We are upending comedian Steven Wright’s ironic joke about owning the world’s largest seashell collection. It was so large, he said, that he had to keep it at all the beaches around the world. Instead of sea shells we have books and we have so many of them now that we cannot store them in one place. Well, today my 10,000 physical books pale to the millions of books available to all of us in an instant. It is as if we went back in time and Cleopatra gave us the entire collection of the Alexandrian Library in Egypt and said, “It is all yours, do what you wish with it.” But instead of accepting the amazing offer, we turn away and say “No thanks.” Even this analogy comes up woefully short since we have about 50 times more books at our disposal right now at near the speed of light. All we have to do it reach out and “touch it.” It is yours.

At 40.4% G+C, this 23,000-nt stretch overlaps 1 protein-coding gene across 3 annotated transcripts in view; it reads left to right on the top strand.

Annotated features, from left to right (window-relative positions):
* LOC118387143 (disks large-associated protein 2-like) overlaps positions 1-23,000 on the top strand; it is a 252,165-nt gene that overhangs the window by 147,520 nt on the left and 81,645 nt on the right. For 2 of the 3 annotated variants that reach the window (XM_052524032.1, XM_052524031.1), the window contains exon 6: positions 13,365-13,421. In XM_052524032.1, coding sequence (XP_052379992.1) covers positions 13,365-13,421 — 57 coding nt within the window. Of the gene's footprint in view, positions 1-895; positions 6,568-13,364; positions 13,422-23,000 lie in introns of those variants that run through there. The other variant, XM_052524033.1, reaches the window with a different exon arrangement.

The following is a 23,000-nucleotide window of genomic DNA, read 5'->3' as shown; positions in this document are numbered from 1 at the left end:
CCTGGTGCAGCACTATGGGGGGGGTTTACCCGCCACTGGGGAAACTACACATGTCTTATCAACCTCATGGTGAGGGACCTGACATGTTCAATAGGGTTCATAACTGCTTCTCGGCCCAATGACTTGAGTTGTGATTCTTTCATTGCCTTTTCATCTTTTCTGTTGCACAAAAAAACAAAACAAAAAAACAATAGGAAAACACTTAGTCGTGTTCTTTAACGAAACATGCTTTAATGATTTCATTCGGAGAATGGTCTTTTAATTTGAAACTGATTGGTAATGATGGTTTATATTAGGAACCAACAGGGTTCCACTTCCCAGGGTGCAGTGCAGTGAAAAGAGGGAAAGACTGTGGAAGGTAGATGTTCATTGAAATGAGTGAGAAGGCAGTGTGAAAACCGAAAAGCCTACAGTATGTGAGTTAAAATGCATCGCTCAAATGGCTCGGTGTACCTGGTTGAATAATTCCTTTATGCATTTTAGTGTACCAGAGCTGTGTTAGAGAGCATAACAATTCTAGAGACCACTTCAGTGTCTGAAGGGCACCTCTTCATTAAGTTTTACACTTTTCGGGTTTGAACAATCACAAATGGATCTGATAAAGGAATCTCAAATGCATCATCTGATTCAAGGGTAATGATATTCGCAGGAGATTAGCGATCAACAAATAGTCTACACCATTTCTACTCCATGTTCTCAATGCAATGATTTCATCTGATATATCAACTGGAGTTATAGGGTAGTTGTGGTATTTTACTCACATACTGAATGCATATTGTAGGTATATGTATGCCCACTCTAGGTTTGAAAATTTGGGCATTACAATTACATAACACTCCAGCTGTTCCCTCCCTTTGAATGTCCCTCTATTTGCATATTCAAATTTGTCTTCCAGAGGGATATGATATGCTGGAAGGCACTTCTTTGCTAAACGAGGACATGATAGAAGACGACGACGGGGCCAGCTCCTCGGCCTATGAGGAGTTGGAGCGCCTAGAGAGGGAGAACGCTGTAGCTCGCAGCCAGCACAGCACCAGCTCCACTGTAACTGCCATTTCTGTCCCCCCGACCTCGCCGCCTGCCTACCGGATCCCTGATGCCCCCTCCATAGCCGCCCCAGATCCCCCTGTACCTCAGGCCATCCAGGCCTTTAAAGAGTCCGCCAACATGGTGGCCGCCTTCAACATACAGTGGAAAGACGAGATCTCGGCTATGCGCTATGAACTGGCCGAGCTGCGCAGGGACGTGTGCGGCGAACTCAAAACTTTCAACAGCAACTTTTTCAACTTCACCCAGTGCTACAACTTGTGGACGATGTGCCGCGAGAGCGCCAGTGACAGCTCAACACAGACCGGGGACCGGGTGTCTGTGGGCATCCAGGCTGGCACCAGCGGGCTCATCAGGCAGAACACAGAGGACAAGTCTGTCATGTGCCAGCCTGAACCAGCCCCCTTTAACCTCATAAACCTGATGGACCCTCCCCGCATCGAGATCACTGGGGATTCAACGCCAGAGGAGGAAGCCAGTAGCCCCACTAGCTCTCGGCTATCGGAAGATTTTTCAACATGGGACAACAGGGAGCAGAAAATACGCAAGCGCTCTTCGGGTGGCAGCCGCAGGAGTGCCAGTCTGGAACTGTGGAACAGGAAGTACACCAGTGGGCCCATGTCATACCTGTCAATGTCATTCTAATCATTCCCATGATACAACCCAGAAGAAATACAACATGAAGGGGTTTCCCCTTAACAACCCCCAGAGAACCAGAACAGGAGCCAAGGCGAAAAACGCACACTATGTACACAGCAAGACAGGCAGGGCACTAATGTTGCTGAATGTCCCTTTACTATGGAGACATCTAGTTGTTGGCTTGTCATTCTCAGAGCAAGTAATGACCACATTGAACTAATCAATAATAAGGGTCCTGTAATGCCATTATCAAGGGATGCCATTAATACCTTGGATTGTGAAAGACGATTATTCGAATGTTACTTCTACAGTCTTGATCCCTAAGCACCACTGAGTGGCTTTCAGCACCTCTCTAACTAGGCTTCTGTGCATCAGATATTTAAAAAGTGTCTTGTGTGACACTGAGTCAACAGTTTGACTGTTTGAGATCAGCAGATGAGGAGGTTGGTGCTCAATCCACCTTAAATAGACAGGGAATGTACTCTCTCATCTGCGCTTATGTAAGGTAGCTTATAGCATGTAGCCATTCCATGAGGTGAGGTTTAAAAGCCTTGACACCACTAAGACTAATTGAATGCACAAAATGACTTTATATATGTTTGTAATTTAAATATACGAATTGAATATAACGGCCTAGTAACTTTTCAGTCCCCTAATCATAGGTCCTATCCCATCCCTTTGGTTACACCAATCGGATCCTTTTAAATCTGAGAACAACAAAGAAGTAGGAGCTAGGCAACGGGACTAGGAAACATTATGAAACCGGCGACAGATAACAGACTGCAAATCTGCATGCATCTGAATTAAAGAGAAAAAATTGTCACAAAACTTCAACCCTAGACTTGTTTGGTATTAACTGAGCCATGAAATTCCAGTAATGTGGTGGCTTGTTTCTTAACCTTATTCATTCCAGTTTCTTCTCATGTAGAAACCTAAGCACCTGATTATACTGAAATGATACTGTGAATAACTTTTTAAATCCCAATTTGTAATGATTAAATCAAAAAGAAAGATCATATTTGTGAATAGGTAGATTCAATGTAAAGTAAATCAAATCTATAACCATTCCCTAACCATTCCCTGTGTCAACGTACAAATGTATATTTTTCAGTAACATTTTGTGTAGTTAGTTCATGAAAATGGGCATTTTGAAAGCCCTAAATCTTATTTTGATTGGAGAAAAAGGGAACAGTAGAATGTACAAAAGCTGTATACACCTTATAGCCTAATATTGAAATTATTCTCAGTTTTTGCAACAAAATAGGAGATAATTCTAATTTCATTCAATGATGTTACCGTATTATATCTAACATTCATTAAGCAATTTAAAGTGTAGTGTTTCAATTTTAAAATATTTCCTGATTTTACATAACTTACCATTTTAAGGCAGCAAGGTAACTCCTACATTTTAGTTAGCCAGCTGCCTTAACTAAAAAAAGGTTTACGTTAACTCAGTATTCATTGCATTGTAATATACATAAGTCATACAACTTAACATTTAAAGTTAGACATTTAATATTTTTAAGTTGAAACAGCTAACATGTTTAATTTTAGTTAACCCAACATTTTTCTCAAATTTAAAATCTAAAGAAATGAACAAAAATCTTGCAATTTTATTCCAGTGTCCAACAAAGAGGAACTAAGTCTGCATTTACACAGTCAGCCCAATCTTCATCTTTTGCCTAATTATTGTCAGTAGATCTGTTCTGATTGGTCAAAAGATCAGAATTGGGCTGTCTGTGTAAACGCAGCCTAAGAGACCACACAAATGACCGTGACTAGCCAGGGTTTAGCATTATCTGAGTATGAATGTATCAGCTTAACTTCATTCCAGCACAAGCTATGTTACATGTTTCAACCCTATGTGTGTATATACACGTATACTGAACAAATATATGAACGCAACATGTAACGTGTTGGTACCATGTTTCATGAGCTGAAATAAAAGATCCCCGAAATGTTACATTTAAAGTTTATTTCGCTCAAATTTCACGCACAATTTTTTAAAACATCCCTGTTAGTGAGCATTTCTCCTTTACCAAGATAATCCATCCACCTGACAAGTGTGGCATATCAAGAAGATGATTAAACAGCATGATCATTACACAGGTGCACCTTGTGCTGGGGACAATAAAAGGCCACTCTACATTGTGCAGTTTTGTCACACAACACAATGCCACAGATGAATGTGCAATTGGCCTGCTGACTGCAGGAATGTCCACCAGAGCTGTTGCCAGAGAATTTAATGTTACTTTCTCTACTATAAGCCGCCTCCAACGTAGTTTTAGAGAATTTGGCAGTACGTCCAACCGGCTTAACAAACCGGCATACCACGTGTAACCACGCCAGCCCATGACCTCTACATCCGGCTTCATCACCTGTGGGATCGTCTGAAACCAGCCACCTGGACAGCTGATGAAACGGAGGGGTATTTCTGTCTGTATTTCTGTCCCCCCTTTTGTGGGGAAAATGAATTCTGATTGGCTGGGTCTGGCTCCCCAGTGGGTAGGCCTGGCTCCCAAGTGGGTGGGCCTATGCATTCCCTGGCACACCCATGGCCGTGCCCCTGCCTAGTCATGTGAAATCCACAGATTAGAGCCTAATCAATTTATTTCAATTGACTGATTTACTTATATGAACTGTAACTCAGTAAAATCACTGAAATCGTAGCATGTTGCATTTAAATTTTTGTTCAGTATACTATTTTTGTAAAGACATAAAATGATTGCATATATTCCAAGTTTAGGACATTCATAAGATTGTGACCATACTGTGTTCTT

All of this became painfully too clear to me when a few months ago I walked into Barnes and Noble at Newport Fashion Island which is one of my usual habits (after visiting the always bountiful Newport Beach Library Bookstore) and realized that I didn’t want to carry a hardback out of the store if I could download the same onto my iPad. While I still love buying old used books, I have found that I have little interest in adding to my collection with newer tomes from Borders and Barnes and Noble if I can get the same electronically. For instance, I have a hardback copy of the scientific treasure, Elements, and I have the same as an iPad application. The latter is so far superior in almost every way that I have relegated my hardcopy to the hidden shelves I have in my MSAC office.The book wants to be liberated. Information does indeed want to be free, but not in the monetary sense (I don’t mind paying Apple or Amazon or Google their requisite fees). We live in a multimedia land and our books wish to reflect that as well. So instead of merely left to right text with three or four type fonts (Times Roman, Garamond, and Palatino Linotype being standard), we can have thousands of unique signature types augmented with interactive displays, streaming films, gaming tools, discussion boards, and the entire Oxford English Dictionary at our disposal with just a swipe of our hand.